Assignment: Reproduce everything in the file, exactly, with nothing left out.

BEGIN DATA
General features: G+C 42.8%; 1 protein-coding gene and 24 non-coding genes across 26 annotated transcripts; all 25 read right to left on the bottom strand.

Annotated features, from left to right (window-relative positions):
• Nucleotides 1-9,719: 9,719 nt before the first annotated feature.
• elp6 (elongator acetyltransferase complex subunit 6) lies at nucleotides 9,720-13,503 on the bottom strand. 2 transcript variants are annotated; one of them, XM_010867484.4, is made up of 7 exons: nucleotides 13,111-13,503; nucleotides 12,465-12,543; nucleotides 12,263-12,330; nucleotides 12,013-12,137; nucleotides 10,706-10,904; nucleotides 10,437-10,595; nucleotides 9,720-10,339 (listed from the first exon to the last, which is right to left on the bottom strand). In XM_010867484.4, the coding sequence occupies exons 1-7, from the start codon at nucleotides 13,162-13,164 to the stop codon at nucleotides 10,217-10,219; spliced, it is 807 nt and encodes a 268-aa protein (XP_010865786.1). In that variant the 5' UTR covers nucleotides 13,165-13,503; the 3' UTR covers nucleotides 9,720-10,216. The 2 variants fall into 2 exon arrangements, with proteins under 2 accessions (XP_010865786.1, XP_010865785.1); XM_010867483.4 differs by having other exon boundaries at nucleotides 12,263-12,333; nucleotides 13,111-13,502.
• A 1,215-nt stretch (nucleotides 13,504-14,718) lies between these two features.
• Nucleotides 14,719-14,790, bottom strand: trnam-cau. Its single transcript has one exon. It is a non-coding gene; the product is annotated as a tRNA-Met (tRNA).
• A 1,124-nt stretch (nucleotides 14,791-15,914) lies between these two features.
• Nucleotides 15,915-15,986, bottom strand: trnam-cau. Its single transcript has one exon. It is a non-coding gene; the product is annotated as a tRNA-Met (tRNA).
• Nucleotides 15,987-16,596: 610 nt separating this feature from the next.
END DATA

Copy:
General features: G+C 42.8%; 1 protein-coding gene and 24 non-coding genes across 26 annotated transcripts; all 25 read right to left on the bottom strand.

Annotated features, from left to right (window-relative positions):
• Nucleotides 1-9,719: 9,719 nt before the first annotated feature.
• elp6 (elongator acetyltransferase complex subunit 6) lies at nucleotides 9,720-13,503 on the bottom strand. 2 transcript variants are annotated; one of them, XM_010867484.4, is made up of 7 exons: nucleotides 13,111-13,503; nucleotides 12,465-12,543; nucleotides 12,263-12,330; nucleotides 12,013-12,137; nucleotides 10,706-10,904; nucleotides 10,437-10,595; nucleotides 9,720-10,339 (listed from the first exon to the last, which is right to left on the bottom strand). In XM_010867484.4, the coding sequence occupies exons 1-7, from the start codon at nucleotides 13,162-13,164 to the stop codon at nucleotides 10,217-10,219; spliced, it is 807 nt and encodes a 268-aa protein (XP_010865786.1). In that variant the 5' UTR covers nucleotides 13,165-13,503; the 3' UTR covers nucleotides 9,720-10,216. The 2 variants fall into 2 exon arrangements, with proteins under 2 accessions (XP_010865786.1, XP_010865785.1); XM_010867483.4 differs by having other exon boundaries at nucleotides 12,263-12,333; nucleotides 13,111-13,502.
• A 1,215-nt stretch (nucleotides 13,504-14,718) lies between these two features.
• Nucleotides 14,719-14,790, bottom strand: trnam-cau. Its single transcript has one exon. It is a non-coding gene; the product is annotated as a tRNA-Met (tRNA).
• A 1,124-nt stretch (nucleotides 14,791-15,914) lies between these two features.
• Nucleotides 15,915-15,986, bottom strand: trnam-cau. Its single transcript has one exon. It is a non-coding gene; the product is annotated as a tRNA-Met (tRNA).
• Nucleotides 15,987-16,596: 610 nt separating this feature from the next.